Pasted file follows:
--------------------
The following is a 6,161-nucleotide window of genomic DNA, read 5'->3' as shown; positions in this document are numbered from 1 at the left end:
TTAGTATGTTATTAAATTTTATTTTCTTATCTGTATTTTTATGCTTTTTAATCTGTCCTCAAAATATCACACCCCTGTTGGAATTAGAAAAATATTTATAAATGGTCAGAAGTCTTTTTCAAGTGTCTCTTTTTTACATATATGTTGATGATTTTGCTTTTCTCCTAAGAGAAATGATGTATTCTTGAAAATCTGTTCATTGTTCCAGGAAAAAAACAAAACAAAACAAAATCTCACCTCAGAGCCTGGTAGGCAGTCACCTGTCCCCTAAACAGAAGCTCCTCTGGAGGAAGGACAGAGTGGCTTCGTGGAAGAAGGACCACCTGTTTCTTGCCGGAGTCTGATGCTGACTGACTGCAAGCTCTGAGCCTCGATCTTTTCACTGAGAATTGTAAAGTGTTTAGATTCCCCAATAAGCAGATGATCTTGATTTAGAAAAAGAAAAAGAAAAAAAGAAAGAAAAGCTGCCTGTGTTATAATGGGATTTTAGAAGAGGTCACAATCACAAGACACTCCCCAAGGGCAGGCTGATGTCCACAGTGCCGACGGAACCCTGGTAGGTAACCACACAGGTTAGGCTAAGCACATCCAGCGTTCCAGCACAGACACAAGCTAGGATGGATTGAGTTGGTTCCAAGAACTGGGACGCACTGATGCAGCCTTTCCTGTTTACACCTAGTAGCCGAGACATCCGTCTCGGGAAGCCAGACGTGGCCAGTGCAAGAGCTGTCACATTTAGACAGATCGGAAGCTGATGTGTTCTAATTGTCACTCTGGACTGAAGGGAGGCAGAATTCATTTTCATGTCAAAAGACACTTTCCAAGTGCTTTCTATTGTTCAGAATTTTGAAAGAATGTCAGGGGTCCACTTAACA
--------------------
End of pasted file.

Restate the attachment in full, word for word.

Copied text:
The following is a 6,161-nucleotide window of genomic DNA, read 5'->3' as shown; positions in this document are numbered from 1 at the left end:
TTAGTATGTTATTAAATTTTATTTTCTTATCTGTATTTTTATGCTTTTTAATCTGTCCTCAAAATATCACACCCCTGTTGGAATTAGAAAAATATTTATAAATGGTCAGAAGTCTTTTTCAAGTGTCTCTTTTTTACATATATGTTGATGATTTTGCTTTTCTCCTAAGAGAAATGATGTATTCTTGAAAATCTGTTCATTGTTCCAGGAAAAAAACAAAACAAAACAAAATCTCACCTCAGAGCCTGGTAGGCAGTCACCTGTCCCCTAAACAGAAGCTCCTCTGGAGGAAGGACAGAGTGGCTTCGTGGAAGAAGGACCACCTGTTTCTTGCCGGAGTCTGATGCTGACTGACTGCAAGCTCTGAGCCTCGATCTTTTCACTGAGAATTGTAAAGTGTTTAGATTCCCCAATAAGCAGATGATCTTGATTTAGAAAAAGAAAAAGAAAAAAAGAAAGAAAAGCTGCCTGTGTTATAATGGGATTTTAGAAGAGGTCACAATCACAAGACACTCCCCAAGGGCAGGCTGATGTCCACAGTGCCGACGGAACCCTGGTAGGTAACCACACAGGTTAGGCTAAGCACATCCAGCGTTCCAGCACAGACACAAGCTAGGATGGATTGAGTTGGTTCCAAGAACTGGGACGCACTGATGCAGCCTTTCCTGTTTACACCTAGTAGCCGAGACATCCGTCTCGGGAAGCCAGACGTGGCCAGTGCAAGAGCTGTCACATTTAGACAGATCGGAAGCTGATGTGTTCTAATTGTCACTCTGGACTGAAGGGAGGCAGAATTCATTTTCATGTCAAAAGACACTTTCCAAGTGCTTTCTATTGTTCAGAATTTTGAAAGAATGTCAGGGGTCCACTTAACA